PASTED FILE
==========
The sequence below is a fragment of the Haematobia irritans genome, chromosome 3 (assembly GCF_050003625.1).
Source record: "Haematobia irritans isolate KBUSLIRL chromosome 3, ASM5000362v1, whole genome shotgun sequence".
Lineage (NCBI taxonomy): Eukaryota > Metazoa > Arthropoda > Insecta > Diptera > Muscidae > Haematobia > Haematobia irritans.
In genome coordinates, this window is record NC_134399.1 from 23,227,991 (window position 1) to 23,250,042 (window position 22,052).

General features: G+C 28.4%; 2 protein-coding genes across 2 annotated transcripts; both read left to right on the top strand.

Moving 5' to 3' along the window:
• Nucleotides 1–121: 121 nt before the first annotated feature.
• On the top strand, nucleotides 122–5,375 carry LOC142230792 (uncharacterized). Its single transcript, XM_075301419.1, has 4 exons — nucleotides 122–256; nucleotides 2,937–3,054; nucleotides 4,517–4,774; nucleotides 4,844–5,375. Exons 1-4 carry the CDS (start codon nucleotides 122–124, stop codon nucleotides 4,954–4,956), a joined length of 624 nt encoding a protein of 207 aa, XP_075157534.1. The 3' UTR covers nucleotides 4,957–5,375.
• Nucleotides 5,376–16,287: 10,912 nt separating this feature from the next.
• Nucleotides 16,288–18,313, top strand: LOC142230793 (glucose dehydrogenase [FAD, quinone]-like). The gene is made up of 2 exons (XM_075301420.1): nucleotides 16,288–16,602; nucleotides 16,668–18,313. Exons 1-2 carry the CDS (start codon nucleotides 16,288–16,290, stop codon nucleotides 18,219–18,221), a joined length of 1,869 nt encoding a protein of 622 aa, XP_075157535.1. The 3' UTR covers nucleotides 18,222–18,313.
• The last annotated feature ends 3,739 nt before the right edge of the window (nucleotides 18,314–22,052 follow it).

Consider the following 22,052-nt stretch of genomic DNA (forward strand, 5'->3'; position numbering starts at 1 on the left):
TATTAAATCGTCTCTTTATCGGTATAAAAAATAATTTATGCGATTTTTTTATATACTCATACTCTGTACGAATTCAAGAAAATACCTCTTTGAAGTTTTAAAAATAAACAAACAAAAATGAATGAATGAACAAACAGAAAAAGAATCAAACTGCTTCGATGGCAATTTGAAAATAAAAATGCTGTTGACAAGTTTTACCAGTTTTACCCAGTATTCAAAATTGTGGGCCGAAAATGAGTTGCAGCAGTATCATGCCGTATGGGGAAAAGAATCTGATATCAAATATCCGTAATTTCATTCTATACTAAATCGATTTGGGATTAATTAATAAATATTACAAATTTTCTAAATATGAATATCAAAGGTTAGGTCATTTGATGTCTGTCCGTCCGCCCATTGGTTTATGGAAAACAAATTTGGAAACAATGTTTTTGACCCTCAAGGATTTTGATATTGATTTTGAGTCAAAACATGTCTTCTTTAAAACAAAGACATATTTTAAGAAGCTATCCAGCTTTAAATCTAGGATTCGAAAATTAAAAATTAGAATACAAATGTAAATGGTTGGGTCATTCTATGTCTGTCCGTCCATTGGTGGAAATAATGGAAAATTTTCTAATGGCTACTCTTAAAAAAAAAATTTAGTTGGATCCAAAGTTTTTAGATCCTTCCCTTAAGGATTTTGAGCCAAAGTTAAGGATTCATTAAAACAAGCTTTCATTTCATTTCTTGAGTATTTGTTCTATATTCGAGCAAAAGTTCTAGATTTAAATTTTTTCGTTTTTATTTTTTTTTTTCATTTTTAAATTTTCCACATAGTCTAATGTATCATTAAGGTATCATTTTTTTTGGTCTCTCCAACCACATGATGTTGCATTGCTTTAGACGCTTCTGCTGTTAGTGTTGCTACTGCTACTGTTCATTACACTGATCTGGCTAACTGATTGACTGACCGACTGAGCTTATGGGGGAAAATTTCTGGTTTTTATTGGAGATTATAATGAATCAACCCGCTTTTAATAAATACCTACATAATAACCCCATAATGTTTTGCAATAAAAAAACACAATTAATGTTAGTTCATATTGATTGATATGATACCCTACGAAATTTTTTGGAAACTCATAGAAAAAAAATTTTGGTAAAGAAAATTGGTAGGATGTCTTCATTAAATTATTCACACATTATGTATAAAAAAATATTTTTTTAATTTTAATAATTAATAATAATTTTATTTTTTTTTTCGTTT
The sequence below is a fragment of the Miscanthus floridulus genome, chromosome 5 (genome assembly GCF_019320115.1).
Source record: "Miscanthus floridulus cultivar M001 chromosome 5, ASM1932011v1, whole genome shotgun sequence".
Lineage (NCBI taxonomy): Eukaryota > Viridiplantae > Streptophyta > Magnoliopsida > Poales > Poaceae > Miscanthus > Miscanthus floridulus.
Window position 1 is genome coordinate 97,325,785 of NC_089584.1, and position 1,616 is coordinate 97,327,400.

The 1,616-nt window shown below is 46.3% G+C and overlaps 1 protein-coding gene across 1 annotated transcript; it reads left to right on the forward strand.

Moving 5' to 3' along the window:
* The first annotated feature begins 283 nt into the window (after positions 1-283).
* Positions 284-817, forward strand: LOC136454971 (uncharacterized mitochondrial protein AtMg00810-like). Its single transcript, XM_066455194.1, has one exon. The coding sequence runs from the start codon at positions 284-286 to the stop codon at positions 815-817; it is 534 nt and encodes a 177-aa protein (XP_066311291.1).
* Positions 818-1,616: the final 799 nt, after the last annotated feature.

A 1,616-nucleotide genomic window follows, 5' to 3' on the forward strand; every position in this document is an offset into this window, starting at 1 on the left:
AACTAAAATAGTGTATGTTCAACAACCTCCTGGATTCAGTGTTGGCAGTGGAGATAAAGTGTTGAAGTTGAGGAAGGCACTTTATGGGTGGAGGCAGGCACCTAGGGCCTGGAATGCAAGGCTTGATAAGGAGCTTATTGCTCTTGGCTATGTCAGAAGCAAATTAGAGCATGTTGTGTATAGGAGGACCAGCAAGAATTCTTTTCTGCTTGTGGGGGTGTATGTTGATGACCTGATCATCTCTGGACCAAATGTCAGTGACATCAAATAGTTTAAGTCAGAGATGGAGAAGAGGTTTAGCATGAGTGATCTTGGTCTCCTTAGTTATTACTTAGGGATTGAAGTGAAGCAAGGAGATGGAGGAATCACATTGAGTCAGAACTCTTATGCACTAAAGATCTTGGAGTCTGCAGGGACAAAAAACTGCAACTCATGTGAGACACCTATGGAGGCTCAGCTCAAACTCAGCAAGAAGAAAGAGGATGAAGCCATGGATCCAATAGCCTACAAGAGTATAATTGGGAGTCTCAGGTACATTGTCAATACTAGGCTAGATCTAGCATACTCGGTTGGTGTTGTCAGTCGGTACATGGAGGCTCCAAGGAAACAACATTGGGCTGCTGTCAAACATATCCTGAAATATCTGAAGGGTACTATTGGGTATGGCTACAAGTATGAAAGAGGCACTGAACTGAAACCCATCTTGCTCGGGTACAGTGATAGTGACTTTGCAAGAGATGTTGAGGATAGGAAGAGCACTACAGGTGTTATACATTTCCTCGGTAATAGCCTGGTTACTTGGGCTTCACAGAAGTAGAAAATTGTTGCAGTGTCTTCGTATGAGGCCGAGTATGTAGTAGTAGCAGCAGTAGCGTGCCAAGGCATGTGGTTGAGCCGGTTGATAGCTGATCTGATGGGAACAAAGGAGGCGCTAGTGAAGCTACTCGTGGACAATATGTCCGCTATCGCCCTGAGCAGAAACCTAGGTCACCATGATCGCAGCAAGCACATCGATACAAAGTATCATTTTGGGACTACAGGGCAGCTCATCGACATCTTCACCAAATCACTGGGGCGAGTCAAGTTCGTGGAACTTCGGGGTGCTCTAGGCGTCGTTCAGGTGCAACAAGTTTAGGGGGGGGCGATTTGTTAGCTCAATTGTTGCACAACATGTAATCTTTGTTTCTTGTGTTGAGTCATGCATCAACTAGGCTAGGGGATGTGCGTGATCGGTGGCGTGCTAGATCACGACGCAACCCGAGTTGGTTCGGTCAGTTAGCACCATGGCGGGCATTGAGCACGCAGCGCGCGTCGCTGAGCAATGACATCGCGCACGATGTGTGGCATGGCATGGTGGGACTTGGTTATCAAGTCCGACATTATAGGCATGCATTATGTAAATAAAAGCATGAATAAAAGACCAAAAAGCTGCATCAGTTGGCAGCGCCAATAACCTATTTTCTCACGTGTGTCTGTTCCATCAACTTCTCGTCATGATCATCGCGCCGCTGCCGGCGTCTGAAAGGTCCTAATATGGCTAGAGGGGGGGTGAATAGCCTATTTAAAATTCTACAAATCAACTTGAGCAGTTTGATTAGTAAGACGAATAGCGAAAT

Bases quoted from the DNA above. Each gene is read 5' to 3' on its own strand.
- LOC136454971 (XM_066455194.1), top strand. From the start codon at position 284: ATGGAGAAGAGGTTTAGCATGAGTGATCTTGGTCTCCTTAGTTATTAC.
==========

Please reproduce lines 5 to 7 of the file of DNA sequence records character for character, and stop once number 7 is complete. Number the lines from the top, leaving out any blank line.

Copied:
General features: G+C 28.4%; 2 protein-coding genes across 2 annotated transcripts; both read left to right on the top strand.

Moving 5' to 3' along the window:
• Nucleotides 1–121: 121 nt before the first annotated feature.